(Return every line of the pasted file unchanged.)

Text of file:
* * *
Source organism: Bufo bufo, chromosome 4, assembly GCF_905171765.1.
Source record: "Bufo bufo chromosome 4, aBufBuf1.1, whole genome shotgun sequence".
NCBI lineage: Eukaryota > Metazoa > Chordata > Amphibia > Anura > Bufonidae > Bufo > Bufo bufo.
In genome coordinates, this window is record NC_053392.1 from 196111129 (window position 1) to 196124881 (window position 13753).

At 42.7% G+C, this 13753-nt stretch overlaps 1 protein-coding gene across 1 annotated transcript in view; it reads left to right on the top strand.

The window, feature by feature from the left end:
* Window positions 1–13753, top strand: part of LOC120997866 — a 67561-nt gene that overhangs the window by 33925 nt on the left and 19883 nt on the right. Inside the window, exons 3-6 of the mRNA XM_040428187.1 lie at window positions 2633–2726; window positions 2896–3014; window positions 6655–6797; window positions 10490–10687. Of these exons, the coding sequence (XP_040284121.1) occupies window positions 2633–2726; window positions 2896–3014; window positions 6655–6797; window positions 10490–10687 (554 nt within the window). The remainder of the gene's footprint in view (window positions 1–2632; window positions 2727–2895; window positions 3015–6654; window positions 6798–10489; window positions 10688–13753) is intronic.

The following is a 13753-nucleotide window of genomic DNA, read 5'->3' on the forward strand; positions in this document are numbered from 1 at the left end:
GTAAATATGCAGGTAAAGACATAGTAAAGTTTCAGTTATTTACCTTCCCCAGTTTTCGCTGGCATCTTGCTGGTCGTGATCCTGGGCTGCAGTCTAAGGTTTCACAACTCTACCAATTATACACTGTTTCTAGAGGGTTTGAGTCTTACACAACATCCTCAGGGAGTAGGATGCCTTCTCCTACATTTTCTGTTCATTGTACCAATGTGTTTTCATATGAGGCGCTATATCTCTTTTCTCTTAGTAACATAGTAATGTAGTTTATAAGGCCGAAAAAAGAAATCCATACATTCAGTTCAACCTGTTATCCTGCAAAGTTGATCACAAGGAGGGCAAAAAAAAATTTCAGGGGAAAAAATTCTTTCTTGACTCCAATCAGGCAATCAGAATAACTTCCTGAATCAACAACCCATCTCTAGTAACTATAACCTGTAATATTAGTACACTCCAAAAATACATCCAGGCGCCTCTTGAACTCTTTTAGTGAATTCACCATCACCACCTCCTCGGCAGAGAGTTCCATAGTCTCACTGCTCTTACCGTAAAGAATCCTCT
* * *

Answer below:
Source organism: Bufo bufo, chromosome 4, assembly GCF_905171765.1.
Source record: "Bufo bufo chromosome 4, aBufBuf1.1, whole genome shotgun sequence".
NCBI lineage: Eukaryota > Metazoa > Chordata > Amphibia > Anura > Bufonidae > Bufo > Bufo bufo.
In genome coordinates, this window is record NC_053392.1 from 196111129 (window position 1) to 196124881 (window position 13753).

At 42.7% G+C, this 13753-nt stretch overlaps 1 protein-coding gene across 1 annotated transcript in view; it reads left to right on the top strand.

The window, feature by feature from the left end:
* Window positions 1–13753, top strand: part of LOC120997866 — a 67561-nt gene that overhangs the window by 33925 nt on the left and 19883 nt on the right. Inside the window, exons 3-6 of the mRNA XM_040428187.1 lie at window positions 2633–2726; window positions 2896–3014; window positions 6655–6797; window positions 10490–10687. Of these exons, the coding sequence (XP_040284121.1) occupies window positions 2633–2726; window positions 2896–3014; window positions 6655–6797; window positions 10490–10687 (554 nt within the window). The remainder of the gene's footprint in view (window positions 1–2632; window positions 2727–2895; window positions 3015–6654; window positions 6798–10489; window positions 10688–13753) is intronic.

The following is a 13753-nucleotide window of genomic DNA, read 5'->3' on the forward strand; positions in this document are numbered from 1 at the left end:
GTAAATATGCAGGTAAAGACATAGTAAAGTTTCAGTTATTTACCTTCCCCAGTTTTCGCTGGCATCTTGCTGGTCGTGATCCTGGGCTGCAGTCTAAGGTTTCACAACTCTACCAATTATACACTGTTTCTAGAGGGTTTGAGTCTTACACAACATCCTCAGGGAGTAGGATGCCTTCTCCTACATTTTCTGTTCATTGTACCAATGTGTTTTCATATGAGGCGCTATATCTCTTTTCTCTTAGTAACATAGTAATGTAGTTTATAAGGCCGAAAAAAGAAATCCATACATTCAGTTCAACCTGTTATCCTGCAAAGTTGATCACAAGGAGGGCAAAAAAAAATTTCAGGGGAAAAAATTCTTTCTTGACTCCAATCAGGCAATCAGAATAACTTCCTGAATCAACAACCCATCTCTAGTAACTATAACCTGTAATATTAGTACACTCCAAAAATACATCCAGGCGCCTCTTGAACTCTTTTAGTGAATTCACCATCACCACCTCCTCGGCAGAGAGTTCCATAGTCTCACTGCTCTTACCGTAAAGAATCCTCT